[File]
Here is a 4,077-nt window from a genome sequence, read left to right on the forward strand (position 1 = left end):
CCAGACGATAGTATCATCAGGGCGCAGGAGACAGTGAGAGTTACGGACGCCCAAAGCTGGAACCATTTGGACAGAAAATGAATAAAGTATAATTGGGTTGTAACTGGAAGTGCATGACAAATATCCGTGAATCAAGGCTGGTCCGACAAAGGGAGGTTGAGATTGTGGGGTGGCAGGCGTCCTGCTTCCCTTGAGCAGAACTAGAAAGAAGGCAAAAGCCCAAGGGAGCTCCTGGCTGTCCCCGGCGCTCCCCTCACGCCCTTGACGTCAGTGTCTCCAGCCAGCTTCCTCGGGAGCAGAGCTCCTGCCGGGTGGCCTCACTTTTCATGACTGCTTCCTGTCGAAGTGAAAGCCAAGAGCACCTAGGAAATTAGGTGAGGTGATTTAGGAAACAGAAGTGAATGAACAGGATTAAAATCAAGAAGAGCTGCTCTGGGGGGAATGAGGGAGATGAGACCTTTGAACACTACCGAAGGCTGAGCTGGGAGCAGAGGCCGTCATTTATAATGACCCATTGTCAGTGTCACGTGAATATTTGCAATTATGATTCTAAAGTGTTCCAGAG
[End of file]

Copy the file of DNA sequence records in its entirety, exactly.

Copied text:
Here is a 4,077-nt window from a genome sequence, read left to right on the forward strand (position 1 = left end):
CCAGACGATAGTATCATCAGGGCGCAGGAGACAGTGAGAGTTACGGACGCCCAAAGCTGGAACCATTTGGACAGAAAATGAATAAAGTATAATTGGGTTGTAACTGGAAGTGCATGACAAATATCCGTGAATCAAGGCTGGTCCGACAAAGGGAGGTTGAGATTGTGGGGTGGCAGGCGTCCTGCTTCCCTTGAGCAGAACTAGAAAGAAGGCAAAAGCCCAAGGGAGCTCCTGGCTGTCCCCGGCGCTCCCCTCACGCCCTTGACGTCAGTGTCTCCAGCCAGCTTCCTCGGGAGCAGAGCTCCTGCCGGGTGGCCTCACTTTTCATGACTGCTTCCTGTCGAAGTGAAAGCCAAGAGCACCTAGGAAATTAGGTGAGGTGATTTAGGAAACAGAAGTGAATGAACAGGATTAAAATCAAGAAGAGCTGCTCTGGGGGGAATGAGGGAGATGAGACCTTTGAACACTACCGAAGGCTGAGCTGGGAGCAGAGGCCGTCATTTATAATGACCCATTGTCAGTGTCACGTGAATATTTGCAATTATGATTCTAAAGTGTTCCAGAG